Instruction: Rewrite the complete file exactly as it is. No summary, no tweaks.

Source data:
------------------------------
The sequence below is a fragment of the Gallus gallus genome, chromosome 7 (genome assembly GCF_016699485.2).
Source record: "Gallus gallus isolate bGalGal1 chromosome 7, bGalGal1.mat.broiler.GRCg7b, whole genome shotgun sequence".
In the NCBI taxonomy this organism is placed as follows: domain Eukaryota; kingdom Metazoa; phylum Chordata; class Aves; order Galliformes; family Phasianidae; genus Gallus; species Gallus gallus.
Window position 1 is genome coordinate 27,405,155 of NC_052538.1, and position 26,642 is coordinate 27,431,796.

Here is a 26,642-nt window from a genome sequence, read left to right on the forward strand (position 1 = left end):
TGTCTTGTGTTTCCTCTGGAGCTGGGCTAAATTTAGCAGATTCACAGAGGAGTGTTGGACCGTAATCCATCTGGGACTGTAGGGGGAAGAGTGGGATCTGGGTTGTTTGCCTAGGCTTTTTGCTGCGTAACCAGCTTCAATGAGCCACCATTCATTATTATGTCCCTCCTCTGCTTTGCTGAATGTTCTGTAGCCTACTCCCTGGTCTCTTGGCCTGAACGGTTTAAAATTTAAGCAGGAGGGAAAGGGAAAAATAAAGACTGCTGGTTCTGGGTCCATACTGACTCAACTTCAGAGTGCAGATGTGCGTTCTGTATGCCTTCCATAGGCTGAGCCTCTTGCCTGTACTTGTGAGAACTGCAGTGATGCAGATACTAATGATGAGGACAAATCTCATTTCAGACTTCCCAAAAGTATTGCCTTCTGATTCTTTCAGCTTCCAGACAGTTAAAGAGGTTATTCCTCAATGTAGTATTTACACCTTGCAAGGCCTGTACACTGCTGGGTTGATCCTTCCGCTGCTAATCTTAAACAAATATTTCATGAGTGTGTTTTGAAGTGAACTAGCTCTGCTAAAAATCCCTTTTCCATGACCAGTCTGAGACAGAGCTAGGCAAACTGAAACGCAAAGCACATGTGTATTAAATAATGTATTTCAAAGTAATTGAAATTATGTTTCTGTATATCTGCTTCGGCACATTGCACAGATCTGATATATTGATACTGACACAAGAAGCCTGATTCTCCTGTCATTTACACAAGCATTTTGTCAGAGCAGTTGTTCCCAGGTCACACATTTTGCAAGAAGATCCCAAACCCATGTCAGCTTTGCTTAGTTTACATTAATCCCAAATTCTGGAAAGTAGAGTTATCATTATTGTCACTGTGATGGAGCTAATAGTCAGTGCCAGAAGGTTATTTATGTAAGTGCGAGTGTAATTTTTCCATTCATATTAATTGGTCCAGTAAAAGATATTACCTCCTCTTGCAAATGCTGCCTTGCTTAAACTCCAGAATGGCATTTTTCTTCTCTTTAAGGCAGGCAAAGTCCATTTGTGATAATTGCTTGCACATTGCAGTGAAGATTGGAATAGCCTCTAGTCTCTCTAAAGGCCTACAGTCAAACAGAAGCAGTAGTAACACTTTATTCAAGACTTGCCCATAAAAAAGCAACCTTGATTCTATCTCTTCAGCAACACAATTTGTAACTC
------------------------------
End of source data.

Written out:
The sequence below is a fragment of the Gallus gallus genome, chromosome 7 (genome assembly GCF_016699485.2).
Source record: "Gallus gallus isolate bGalGal1 chromosome 7, bGalGal1.mat.broiler.GRCg7b, whole genome shotgun sequence".
In the NCBI taxonomy this organism is placed as follows: domain Eukaryota; kingdom Metazoa; phylum Chordata; class Aves; order Galliformes; family Phasianidae; genus Gallus; species Gallus gallus.
Window position 1 is genome coordinate 27,405,155 of NC_052538.1, and position 26,642 is coordinate 27,431,796.

Here is a 26,642-nt window from a genome sequence, read left to right on the forward strand (position 1 = left end):
TGTCTTGTGTTTCCTCTGGAGCTGGGCTAAATTTAGCAGATTCACAGAGGAGTGTTGGACCGTAATCCATCTGGGACTGTAGGGGGAAGAGTGGGATCTGGGTTGTTTGCCTAGGCTTTTTGCTGCGTAACCAGCTTCAATGAGCCACCATTCATTATTATGTCCCTCCTCTGCTTTGCTGAATGTTCTGTAGCCTACTCCCTGGTCTCTTGGCCTGAACGGTTTAAAATTTAAGCAGGAGGGAAAGGGAAAAATAAAGACTGCTGGTTCTGGGTCCATACTGACTCAACTTCAGAGTGCAGATGTGCGTTCTGTATGCCTTCCATAGGCTGAGCCTCTTGCCTGTACTTGTGAGAACTGCAGTGATGCAGATACTAATGATGAGGACAAATCTCATTTCAGACTTCCCAAAAGTATTGCCTTCTGATTCTTTCAGCTTCCAGACAGTTAAAGAGGTTATTCCTCAATGTAGTATTTACACCTTGCAAGGCCTGTACACTGCTGGGTTGATCCTTCCGCTGCTAATCTTAAACAAATATTTCATGAGTGTGTTTTGAAGTGAACTAGCTCTGCTAAAAATCCCTTTTCCATGACCAGTCTGAGACAGAGCTAGGCAAACTGAAACGCAAAGCACATGTGTATTAAATAATGTATTTCAAAGTAATTGAAATTATGTTTCTGTATATCTGCTTCGGCACATTGCACAGATCTGATATATTGATACTGACACAAGAAGCCTGATTCTCCTGTCATTTACACAAGCATTTTGTCAGAGCAGTTGTTCCCAGGTCACACATTTTGCAAGAAGATCCCAAACCCATGTCAGCTTTGCTTAGTTTACATTAATCCCAAATTCTGGAAAGTAGAGTTATCATTATTGTCACTGTGATGGAGCTAATAGTCAGTGCCAGAAGGTTATTTATGTAAGTGCGAGTGTAATTTTTCCATTCATATTAATTGGTCCAGTAAAAGATATTACCTCCTCTTGCAAATGCTGCCTTGCTTAAACTCCAGAATGGCATTTTTCTTCTCTTTAAGGCAGGCAAAGTCCATTTGTGATAATTGCTTGCACATTGCAGTGAAGATTGGAATAGCCTCTAGTCTCTCTAAAGGCCTACAGTCAAACAGAAGCAGTAGTAACACTTTATTCAAGACTTGCCCATAAAAAAGCAACCTTGATTCTATCTCTTCAGCAACACAATTTGTAACTC